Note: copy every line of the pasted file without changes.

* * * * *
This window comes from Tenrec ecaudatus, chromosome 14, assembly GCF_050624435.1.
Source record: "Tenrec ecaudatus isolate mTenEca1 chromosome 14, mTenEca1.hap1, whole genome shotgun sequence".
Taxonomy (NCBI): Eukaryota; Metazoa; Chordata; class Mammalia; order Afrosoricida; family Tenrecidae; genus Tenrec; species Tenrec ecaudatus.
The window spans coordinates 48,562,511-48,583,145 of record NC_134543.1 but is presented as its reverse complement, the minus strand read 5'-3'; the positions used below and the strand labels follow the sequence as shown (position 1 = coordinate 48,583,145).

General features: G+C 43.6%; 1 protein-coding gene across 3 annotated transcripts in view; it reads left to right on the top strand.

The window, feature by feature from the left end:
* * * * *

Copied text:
This window comes from Tenrec ecaudatus, chromosome 14, assembly GCF_050624435.1.
Source record: "Tenrec ecaudatus isolate mTenEca1 chromosome 14, mTenEca1.hap1, whole genome shotgun sequence".
Taxonomy (NCBI): Eukaryota; Metazoa; Chordata; class Mammalia; order Afrosoricida; family Tenrecidae; genus Tenrec; species Tenrec ecaudatus.
The window spans coordinates 48,562,511-48,583,145 of record NC_134543.1 but is presented as its reverse complement, the minus strand read 5'-3'; the positions used below and the strand labels follow the sequence as shown (position 1 = coordinate 48,583,145).

General features: G+C 43.6%; 1 protein-coding gene across 3 annotated transcripts in view; it reads left to right on the top strand.

The window, feature by feature from the left end: